According to the latest national data from the Modelling the Epidemic report: “wastewater Covid-19 RNA levels have shown a large increase during the festive period. The week ending on 4th January saw levels in excess of 220 million gene copies per person per day (Mgc/p/d), up from around 130 Mgc/p/d in the week ending on 21st December.”
In other words, the virus was 71% more prevalent in sewage by the new year than it was before Christmas.
Aberdeen City, the Highlands, and North Lanarkshire were highest.
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However, it is possible that the wastewater sampling will also show a reduction after January 4 – we just don’t have that information yet.
Similarly, the Office for National Statistics survey – which collects swabs from thousands of households at random, with or without symptoms – estimated that one in 20 people in Scotland were infected by the week ending December 31, compared to one in 40 in the week ending December 23.
Figures for the week ending January 7 will not be published until Friday, however.
Another indicator of whether cases really are genuinely falling is to look at what is happening with testing.
The number of PCR tests being carried out in Scotland peaked at a daily average of around 64,400 on January 3 before falling to 52,800 by January 7: a dip of 18%.
The significance of this depends on why fewer tests were being done.
If fewer people had symptoms and fewer asymptomatic people were testing positive on lateral flow devices, then fewer tests would be required.
Since Thursday, asymptomatic people who test positive on an LFD are expected to isolate but no longer to book a PCR (people with symptoms still should) but it is too early to seeing that change reflected in testing demand.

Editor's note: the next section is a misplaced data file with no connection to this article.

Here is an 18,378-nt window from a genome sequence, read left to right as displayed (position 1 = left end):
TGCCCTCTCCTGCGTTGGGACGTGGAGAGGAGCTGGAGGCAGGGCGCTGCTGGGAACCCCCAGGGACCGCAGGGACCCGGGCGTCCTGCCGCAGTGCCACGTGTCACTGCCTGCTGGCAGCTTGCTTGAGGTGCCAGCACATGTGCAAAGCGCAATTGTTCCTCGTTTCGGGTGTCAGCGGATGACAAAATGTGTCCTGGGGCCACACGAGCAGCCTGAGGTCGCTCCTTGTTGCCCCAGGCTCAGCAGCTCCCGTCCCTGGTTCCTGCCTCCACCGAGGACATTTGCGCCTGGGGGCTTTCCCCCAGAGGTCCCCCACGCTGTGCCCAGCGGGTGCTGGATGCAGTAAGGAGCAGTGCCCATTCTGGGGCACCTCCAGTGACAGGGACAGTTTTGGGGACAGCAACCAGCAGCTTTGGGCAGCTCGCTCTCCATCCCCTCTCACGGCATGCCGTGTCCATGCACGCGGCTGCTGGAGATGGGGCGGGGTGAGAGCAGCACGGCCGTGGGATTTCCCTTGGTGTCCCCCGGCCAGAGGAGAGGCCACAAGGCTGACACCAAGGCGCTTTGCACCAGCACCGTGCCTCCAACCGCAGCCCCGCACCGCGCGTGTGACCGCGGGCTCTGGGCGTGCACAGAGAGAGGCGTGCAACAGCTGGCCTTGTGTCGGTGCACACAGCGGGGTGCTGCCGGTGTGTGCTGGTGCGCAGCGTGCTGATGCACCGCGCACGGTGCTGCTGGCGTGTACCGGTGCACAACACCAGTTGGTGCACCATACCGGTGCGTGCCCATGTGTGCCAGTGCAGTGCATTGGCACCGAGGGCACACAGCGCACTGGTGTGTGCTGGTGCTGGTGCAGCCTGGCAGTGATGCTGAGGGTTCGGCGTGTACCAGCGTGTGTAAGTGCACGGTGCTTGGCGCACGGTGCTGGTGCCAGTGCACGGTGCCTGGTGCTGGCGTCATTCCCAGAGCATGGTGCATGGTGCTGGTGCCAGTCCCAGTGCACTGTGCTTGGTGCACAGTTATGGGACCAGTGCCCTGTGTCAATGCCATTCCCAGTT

The dip in demand for testing could reflect other things though: people being unable to find an appointment at a time or place convenient for them, or people being less motivated to get tested now that festive get togethers are over.
For example, people may have been more worried about passing the virus on at Christmas and New Year when the were mixing with older relatives.
Also important is to check test positivity rates.
If lots of infected people were avoiding tests (or unable to get a test appointment) we would expect to see test positivity rise as this essentially tells us how well testing is keeping pace with virus prevalence.
Between January 3 and January 7, the percentage of tests returning a positive result did fall – but comparatively slightly, from 29% to 27%.
This suggests that the prevalence of the virus probably is now falling – but just not quite as steeply as the positive case data would suggest.
There is also the question of whether the decline is going to be sustained.
Schools only began reopening on Wednesday January 5 so the current data does not reflect the impact of children mixing again and, potentially, passing those infections on to adults.
As for the rest of the UK?
Data for positive cases by specimen data is only available up to January 5, but appears to show Wales peaking around January 2 and increases in England and Northern Ireland stalling around the same time.